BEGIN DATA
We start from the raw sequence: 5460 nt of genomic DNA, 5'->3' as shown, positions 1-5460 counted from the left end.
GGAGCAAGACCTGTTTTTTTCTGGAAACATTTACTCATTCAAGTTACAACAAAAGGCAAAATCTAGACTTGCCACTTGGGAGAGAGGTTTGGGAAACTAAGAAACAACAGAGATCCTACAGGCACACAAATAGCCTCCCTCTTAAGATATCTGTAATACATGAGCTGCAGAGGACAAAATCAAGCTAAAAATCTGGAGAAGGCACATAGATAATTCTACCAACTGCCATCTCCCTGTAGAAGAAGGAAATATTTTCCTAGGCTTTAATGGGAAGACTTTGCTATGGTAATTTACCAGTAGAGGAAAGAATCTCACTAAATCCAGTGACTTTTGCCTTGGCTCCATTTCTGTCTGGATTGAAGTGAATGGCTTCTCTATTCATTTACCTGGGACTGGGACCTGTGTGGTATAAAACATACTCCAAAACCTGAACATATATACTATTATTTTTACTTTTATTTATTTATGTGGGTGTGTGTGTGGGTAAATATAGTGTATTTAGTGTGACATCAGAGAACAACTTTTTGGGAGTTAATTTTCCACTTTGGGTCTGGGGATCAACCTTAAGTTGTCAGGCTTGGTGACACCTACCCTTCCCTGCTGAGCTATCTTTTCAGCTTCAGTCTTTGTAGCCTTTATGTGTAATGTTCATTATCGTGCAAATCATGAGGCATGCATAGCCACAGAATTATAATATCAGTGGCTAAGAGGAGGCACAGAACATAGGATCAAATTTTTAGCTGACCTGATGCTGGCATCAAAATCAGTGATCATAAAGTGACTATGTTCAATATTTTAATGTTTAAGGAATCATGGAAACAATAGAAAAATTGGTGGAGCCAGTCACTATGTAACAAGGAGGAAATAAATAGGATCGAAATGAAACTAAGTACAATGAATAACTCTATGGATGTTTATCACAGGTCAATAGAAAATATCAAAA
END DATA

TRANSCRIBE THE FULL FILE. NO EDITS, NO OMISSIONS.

We start from the raw sequence: 5460 nt of genomic DNA, 5'->3' as shown, positions 1-5460 counted from the left end.
GGAGCAAGACCTGTTTTTTTCTGGAAACATTTACTCATTCAAGTTACAACAAAAGGCAAAATCTAGACTTGCCACTTGGGAGAGAGGTTTGGGAAACTAAGAAACAACAGAGATCCTACAGGCACACAAATAGCCTCCCTCTTAAGATATCTGTAATACATGAGCTGCAGAGGACAAAATCAAGCTAAAAATCTGGAGAAGGCACATAGATAATTCTACCAACTGCCATCTCCCTGTAGAAGAAGGAAATATTTTCCTAGGCTTTAATGGGAAGACTTTGCTATGGTAATTTACCAGTAGAGGAAAGAATCTCACTAAATCCAGTGACTTTTGCCTTGGCTCCATTTCTGTCTGGATTGAAGTGAATGGCTTCTCTATTCATTTACCTGGGACTGGGACCTGTGTGGTATAAAACATACTCCAAAACCTGAACATATATACTATTATTTTTACTTTTATTTATTTATGTGGGTGTGTGTGTGGGTAAATATAGTGTATTTAGTGTGACATCAGAGAACAACTTTTTGGGAGTTAATTTTCCACTTTGGGTCTGGGGATCAACCTTAAGTTGTCAGGCTTGGTGACACCTACCCTTCCCTGCTGAGCTATCTTTTCAGCTTCAGTCTTTGTAGCCTTTATGTGTAATGTTCATTATCGTGCAAATCATGAGGCATGCATAGCCACAGAATTATAATATCAGTGGCTAAGAGGAGGCACAGAACATAGGATCAAATTTTTAGCTGACCTGATGCTGGCATCAAAATCAGTGATCATAAAGTGACTATGTTCAATATTTTAATGTTTAAGGAATCATGGAAACAATAGAAAAATTGGTGGAGCCAGTCACTATGTAACAAGGAGGAAATAAATAGGATCGAAATGAAACTAAGTACAATGAATAACTCTATGGATGTTTATCACAGGTCAATAGAAAATATCAAAA